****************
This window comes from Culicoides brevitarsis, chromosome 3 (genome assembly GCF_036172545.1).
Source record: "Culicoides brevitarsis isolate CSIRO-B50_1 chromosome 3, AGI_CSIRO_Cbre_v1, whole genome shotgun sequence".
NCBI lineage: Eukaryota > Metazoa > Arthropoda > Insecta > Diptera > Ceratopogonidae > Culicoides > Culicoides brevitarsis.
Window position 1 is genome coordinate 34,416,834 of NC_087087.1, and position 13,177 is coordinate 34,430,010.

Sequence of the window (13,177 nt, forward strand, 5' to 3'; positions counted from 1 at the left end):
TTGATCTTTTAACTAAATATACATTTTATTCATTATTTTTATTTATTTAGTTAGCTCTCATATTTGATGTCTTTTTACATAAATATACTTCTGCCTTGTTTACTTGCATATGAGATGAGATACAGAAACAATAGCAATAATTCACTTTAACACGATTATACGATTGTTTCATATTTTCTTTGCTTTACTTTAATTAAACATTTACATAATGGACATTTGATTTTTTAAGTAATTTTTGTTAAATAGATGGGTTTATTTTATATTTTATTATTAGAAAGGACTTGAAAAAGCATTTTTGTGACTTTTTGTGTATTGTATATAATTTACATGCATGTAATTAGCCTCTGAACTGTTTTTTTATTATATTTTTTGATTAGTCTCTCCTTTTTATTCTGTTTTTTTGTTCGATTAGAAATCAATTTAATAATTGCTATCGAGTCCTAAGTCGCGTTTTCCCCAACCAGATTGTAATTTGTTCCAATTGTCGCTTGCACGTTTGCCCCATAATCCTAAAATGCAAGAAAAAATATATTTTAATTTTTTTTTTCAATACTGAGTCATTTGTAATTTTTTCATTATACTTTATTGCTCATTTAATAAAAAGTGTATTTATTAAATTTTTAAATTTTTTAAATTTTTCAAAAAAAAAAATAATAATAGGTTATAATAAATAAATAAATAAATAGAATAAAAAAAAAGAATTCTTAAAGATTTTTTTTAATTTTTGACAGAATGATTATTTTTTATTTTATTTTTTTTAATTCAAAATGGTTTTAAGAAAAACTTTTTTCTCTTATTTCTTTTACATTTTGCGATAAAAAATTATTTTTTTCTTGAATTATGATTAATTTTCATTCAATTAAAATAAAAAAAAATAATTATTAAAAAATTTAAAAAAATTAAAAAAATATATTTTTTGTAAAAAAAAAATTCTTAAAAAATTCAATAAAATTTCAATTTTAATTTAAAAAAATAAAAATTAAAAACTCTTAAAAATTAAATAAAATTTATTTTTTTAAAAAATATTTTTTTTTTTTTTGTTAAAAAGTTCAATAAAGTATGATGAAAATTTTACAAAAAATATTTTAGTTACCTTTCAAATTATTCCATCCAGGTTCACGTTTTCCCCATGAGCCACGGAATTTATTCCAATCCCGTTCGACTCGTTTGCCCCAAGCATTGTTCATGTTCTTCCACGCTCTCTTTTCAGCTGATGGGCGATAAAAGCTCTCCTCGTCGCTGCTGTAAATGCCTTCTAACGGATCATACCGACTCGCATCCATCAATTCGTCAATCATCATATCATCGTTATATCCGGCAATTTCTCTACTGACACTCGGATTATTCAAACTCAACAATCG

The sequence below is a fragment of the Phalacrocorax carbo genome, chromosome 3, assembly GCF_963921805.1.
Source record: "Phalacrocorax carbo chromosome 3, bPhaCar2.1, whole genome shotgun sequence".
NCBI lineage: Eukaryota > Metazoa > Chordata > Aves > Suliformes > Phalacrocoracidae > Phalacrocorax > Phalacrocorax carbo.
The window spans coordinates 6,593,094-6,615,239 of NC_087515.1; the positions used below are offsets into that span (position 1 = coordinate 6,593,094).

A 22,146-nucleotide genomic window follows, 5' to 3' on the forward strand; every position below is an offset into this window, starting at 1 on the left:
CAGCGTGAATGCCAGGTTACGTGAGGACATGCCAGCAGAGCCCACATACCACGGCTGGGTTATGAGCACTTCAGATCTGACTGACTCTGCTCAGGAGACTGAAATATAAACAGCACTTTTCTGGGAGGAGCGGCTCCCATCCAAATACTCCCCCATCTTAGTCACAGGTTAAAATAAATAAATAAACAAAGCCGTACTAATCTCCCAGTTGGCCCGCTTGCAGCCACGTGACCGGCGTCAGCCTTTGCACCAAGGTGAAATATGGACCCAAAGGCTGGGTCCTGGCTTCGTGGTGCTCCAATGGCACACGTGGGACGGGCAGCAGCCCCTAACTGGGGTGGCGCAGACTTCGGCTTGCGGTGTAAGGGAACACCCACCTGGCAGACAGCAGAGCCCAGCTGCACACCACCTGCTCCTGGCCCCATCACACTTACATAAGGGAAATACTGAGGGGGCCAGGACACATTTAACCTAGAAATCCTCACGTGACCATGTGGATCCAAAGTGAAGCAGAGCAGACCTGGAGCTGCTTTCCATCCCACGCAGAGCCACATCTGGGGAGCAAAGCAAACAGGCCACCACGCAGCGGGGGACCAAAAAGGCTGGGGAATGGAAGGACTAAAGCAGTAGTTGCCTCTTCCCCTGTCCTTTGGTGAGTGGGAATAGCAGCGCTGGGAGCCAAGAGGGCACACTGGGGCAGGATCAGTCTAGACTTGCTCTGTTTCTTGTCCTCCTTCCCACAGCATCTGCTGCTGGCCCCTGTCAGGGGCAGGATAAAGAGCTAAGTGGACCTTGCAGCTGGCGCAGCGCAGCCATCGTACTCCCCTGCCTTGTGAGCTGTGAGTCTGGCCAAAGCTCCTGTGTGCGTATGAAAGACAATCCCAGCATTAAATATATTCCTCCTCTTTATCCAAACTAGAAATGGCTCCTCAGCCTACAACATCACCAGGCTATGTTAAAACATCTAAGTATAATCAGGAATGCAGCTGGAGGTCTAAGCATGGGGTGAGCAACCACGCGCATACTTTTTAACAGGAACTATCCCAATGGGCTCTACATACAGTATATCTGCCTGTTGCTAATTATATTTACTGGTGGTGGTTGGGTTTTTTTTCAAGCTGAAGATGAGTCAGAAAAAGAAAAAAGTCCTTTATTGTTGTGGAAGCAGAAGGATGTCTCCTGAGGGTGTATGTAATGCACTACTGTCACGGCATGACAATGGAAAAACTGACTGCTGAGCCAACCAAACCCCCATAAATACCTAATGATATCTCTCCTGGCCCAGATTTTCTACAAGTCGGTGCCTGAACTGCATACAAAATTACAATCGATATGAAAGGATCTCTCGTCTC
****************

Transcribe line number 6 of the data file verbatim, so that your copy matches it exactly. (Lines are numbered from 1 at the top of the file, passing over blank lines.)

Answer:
TTGATCTTTTAACTAAATATACATTTTATTCATTATTTTTATTTATTTAGTTAGCTCTCATATTTGATGTCTTTTTACATAAATATACTTCTGCCTTGTTTACTTGCATATGAGATGAGATACAGAAACAATAGCAATAATTCACTTTAACACGATTATACGATTGTTTCATATTTTCTTTGCTTTACTTTAATTAAACATTTACATAATGGACATTTGATTTTTTAAGTAATTTTTGTTAAATAGATGGGTTTATTTTATATTTTATTATTAGAAAGGACTTGAAAAAGCATTTTTGTGACTTTTTGTGTATTGTATATAATTTACATGCATGTAATTAGCCTCTGAACTGTTTTTTTATTATATTTTTTGATTAGTCTCTCCTTTTTATTCTGTTTTTTTGTTCGATTAGAAATCAATTTAATAATTGCTATCGAGTCCTAAGTCGCGTTTTCCCCAACCAGATTGTAATTTGTTCCAATTGTCGCTTGCACGTTTGCCCCATAATCCTAAAATGCAAGAAAAAATATATTTTAATTTTTTTTTTCAATACTGAGTCATTTGTAATTTTTTCATTATACTTTATTGCTCATTTAATAAAAAGTGTATTTATTAAATTTTTAAATTTTTTAAATTTTTCAAAAAAAAAAATAATAATAGGTTATAATAAATAAATAAATAAATAGAATAAAAAAAAAGAATTCTTAAAGATTTTTTTTAATTTTTGACAGAATGATTATTTTTTATTTTATTTTTTTTAATTCAAAATGGTTTTAAGAAAAACTTTTTTCTCTTATTTCTTTTACATTTTGCGATAAAAAATTATTTTTTTCTTGAATTATGATTAATTTTCATTCAATTAAAATAAAAAAAAATAATTATTAAAAAATTTAAAAAAATTAAAAAAATATATTTTTTGTAAAAAAAAAATTCTTAAAAAATTCAATAAAATTTCAATTTTAATTTAAAAAAATAAAAATTAAAAACTCTTAAAAATTAAATAAAATTTATTTTTTTAAAAAATATTTTTTTTTTTTTTGTTAAAAAGTTCAATAAAGTATGATGAAAATTTTACAAAAAATATTTTAGTTACCTTTCAAATTATTCCATCCAGGTTCACGTTTTCCCCATGAGCCACGGAATTTATTCCAATCCCGTTCGACTCGTTTGCCCCAAGCATTGTTCATGTTCTTCCACGCTCTCTTTTCAGCTGATGGGCGATAAAAGCTCTCCTCGTCGCTGCTGTAAATGCCTTCTAACGGATCATACCGACTCGCATCCATCAATTCGTCAATCATCATATCATCGTTATATCCGGCAATTTCTCTACTGACACTCGGATTATTCAAACTCAACAATCG